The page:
Flash forward several years, and that epiphany became the basis for an interactive world-premiere exhibition combining two of Chicago's greatest exports: pinball and Imagist art. The highly anticipated exhibit, "Kings and Queens: Pinball, Imagists and Chicago," just opened and runs through May 7 at the Elmhurst Art Museum.

Guests can play Chicago-built pinball machines from the 1960s, '70s and '80s, including on machines produced by the Gottlieb family, pinball manufacturers who came from Elmhurst and established Gottlieb Memorial Hospital in Melrose Park. The exhibit also features machine-inspired paintings, sculptures and prints, including works by Imagist artists Roger Brown, Ed Flood, Gladys Nilsson, Jim Nutt and Ed Paschke.

Many of the world's finest pinball machines were made on Chicago's North Side. "Pinball has deep roots in Chicago and its surrounding suburbs, where many manufacturers and designers were located around the same time," museum exhibit curator Dan Nadal said.

With high-contrast coloration, absurd juxtapositions and ultra-flat forms, the machines were a popular source of inspiration for a group of local artists. The Imagists, as they were known, had studied together and were inspired by Chicago's distinct styles -- seen in things such as amusement park rides and the popular Riverview Park, arcades and the city's burlesque scene, Gibbs said. Paschke, one of the great post-Pop American painters, was included in this group.

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Ed Paschke's "Cobmaster" is part of the exhibit "Kings and Queens: Pinball, Imagists and Chicago," which runs through May 7 at the Elmhurst Art Museum.
Ed Paschke's "Cobmaster" is part of the exhibit "Kings and Queens: Pinball, Imagists and Chicago," which runs through May 7 at the Elmhurst Art Museum. - Courtesy of Elmhurst College Art Collection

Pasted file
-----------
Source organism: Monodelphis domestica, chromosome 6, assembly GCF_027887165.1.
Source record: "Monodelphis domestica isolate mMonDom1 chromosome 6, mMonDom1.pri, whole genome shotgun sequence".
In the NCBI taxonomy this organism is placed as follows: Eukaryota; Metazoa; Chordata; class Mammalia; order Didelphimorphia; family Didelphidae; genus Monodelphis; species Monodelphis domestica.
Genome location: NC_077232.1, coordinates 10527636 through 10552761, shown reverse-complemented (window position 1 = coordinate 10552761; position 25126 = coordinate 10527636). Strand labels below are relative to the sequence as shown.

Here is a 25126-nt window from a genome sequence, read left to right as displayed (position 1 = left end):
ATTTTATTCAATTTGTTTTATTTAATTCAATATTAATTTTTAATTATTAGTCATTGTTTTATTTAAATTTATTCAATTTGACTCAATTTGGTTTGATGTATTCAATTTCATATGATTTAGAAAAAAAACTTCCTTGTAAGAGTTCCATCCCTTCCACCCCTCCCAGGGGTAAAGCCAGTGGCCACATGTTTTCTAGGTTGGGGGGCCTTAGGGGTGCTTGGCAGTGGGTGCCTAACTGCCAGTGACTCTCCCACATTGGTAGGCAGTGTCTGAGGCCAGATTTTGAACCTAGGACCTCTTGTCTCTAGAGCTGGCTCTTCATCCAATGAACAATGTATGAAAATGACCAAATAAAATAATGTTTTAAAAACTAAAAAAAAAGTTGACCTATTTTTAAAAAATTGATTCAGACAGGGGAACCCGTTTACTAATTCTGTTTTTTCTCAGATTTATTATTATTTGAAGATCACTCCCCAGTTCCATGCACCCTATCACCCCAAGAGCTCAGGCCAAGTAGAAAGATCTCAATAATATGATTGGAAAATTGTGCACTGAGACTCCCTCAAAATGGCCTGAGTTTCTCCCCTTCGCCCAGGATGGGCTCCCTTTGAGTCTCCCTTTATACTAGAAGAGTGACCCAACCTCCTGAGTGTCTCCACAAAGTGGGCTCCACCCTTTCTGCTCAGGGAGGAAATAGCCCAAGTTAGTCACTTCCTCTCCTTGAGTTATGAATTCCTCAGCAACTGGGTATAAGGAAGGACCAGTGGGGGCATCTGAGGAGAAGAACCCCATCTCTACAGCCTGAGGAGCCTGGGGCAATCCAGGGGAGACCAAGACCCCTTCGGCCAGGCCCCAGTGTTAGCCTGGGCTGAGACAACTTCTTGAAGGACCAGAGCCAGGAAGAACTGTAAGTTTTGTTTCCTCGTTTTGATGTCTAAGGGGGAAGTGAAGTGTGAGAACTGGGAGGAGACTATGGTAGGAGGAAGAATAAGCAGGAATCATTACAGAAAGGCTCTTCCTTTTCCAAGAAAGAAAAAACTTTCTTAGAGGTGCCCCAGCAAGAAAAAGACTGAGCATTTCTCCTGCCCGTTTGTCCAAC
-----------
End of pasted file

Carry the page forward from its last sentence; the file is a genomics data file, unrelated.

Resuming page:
Their style featured use of strong color and flat, comic-book like graphics. "There was a real sense of play," Gibbs said.

Gibbs knew the Elmhurst Art Museum was the perfect spot to host such an exhibit, particularly after learning of the local connection with the Gottlieb family.

"I was in this huge warehouse in the middle of the desert, surrounded by these machines," she recalls. "It was visually so rich and so overwhelming. Imagine my surprise when I started reading the labels next to the machines and most were Gottlieb machines, all made and designed by artists in Chicago. When I learned the Gottlieb family was from Elmhurst, I knew this show was meant to be here."

Chloe Wicklas and Charlie Bertrand, students at College of DuPage, take a look at "Kings and Queens: Pinball, Imagists and Chicago" at the Elmhurst Art Museum.
  Chloe Wicklas and Charlie Bertrand, students at College of DuPage, take a look at "Kings and Queens: Pinball, Imagists and Chicago" at the Elmhurst Art Museum. - Bev Horne | Staff Photographer

After doing a little research, she learned that artist Paschke had curated a show of pinball art in 1982 at the Chicago Cultural Center. No one had done anything since then, and it seemed like a perfect time to revive it, Gibbs said.

"Expect the exhibit to be really colorful, immersive and fun," she said. "We have about a dozen of the vintage machines, many of which are playable. You're going to have the bells ringing and music playing and lights flashing."